Fyodor Dostoevsky was about to die. He was arrested for joining a utopian socialist group of intellectuals which resulted in him getting arrested and sent to prison. On Dec. 22, 1849, Dostoevsky was marched out to Semyonovsky Square where it was declared that he would be executed by gunfire along with fellow members of the group.
Minutes ticked by as the first group was prepared to be shot. At the last second, a messenger of the tsar declared the entire spectacle to be a mock execution. It was all an elaborate part of their punishment, and Dostoevsky was sentenced to four years of prison and then service as a soldier.
He died and came back to life in a matter of minutes.
I come from an extremely close-knit family. My youth was colored with vibrant holiday gatherings and a choir of diverse voices offering me advice as I struggled with the growing pains of youth. Even from a young age, I knew this would not last forever. Every year there was one more empty seat at the family table, but it was manageable. I had the lens of youthful immortality on, and nothing would take it away from me.
Then, death properly introduced itself.
After years of struggling with illness, my grandmother died at the end of this summer. She was surrounded by her family and we had all known it was coming. Yet, death still surprises you with its thievery, even when you can see it hovering around you. I wrote her obituary expecting it to be the first and last one I would write for a while. It was a novelty, and would stay as such.
A call notified me that my grandfather went missing. He was killed in a tragic accident which left my family broken, shattered and disoriented beyond belief. There was no preparation or time together. The mist of his life dissipated before we even had the chance to appreciate that it was there. Death had pounced upon me. Stumbling for stability, I wrote his obituary. It was no longer a novel exercise — it was instead my last conversation with him.
My great-aunt Smaragdi died exactly 30 days later. Death whispered her passing into my ear. The woman who fostered my love for philosophy and passed down Greek culture to me was gone. It was because of her that I pursued gaining Greek citizenship so that I could properly claim the title of being an Athenian. I was fortunate enough to have one last conversation with her and be in the room as she took her last breath.
I wrote her obituary and delivered her eulogy. They were both odes to the fragrance of wisdom she perfumed me with throughout my life.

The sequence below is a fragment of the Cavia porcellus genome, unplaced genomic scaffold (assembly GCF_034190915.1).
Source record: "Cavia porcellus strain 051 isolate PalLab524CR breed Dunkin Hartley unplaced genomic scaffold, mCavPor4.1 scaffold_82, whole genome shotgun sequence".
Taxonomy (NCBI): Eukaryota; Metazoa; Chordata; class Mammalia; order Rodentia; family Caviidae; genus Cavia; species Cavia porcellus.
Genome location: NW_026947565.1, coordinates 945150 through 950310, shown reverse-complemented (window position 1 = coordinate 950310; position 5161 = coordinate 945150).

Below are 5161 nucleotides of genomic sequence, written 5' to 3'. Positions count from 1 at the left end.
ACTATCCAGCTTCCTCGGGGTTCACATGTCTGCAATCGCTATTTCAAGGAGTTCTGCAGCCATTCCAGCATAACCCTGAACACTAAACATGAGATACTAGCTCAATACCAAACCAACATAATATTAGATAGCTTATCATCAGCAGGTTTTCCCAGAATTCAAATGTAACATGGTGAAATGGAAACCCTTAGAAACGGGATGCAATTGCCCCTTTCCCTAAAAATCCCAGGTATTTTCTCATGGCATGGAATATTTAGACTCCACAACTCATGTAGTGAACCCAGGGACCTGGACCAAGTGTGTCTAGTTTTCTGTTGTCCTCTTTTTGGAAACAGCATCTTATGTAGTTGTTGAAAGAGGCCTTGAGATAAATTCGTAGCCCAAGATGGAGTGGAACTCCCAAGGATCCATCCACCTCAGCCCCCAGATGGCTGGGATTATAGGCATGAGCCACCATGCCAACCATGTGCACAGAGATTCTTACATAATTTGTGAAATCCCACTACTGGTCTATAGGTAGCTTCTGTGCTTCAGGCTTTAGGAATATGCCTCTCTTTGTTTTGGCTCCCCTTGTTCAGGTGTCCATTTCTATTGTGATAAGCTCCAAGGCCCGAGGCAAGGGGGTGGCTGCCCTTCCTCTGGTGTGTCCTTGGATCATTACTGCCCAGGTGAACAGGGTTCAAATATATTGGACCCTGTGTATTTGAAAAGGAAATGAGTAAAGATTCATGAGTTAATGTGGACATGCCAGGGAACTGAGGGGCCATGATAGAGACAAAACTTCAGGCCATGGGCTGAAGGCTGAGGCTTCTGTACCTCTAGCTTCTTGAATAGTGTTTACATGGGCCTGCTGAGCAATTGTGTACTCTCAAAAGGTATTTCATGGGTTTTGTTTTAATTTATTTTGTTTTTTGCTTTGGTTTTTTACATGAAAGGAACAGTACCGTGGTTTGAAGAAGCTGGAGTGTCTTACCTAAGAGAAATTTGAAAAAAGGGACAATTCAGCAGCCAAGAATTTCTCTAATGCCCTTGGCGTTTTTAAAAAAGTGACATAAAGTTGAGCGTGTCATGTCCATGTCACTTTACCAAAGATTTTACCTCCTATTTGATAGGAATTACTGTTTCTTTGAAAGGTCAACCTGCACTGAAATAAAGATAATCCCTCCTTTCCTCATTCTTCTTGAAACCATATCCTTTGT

What is one to do when faced with so much death? When your mortality is so violently shoved in your face?
You wear death.
I have learned that death is not an adversary to our existence. It is not the enemy to life. Rather, death is simply life’s companion. One must be haunted by the specter of death to bask the fullness of life.
Phrases like the ones above used to be meaningless platitudes. Now, I cannot help but to lend them my ear.
After his mock execution, Dostoevsky regretted how he took life for granted before being met with the prospect of death. He would believe that moment to be a rebirth for him, allowing him to live his life with renewed vigor.
Not all of us have to be mock executed. Nor do any of us need to experience tragedy to understand that life is an extremely precious gift. Simply put, it is a lesson available to everyone.
When I say that we should “wear” death I am urging us all to take a pause in the busyness and chaos of our day-to-day lives. Go for a walk and enjoy being able to sense the fresh air in your lungs. Grab lunch with a friend and treasure their smile and laughter. Study your assigned readings and rejoice that your brain can partake in that information. By keeping death in mind, we remind ourselves to take advantage of life.
Understanding the finite time we have on earth can motivate us to live more authentically to ourselves. You cannot lie in the face of death, so why should you lie in life?
I call my friends and family to simply hear their voices now. I take the bitterness of life with more sweetness than I did before. I memorize the interactions I have throughout my days. These are not based on the fear that I could die at any moment, but it is instead because I have witnessed the marriage of life and death.
Wearing death is not a morbid task. Put it on as you wake up from bed. Take it with you as you spend time with those you love. Cozy up in it as the day comes to a close. Simply put, do not ignore it.
Wear death, and life will take notice.
Noah Carandanis is the Living Editor for The Beacon. He can be reached at email@example.com.
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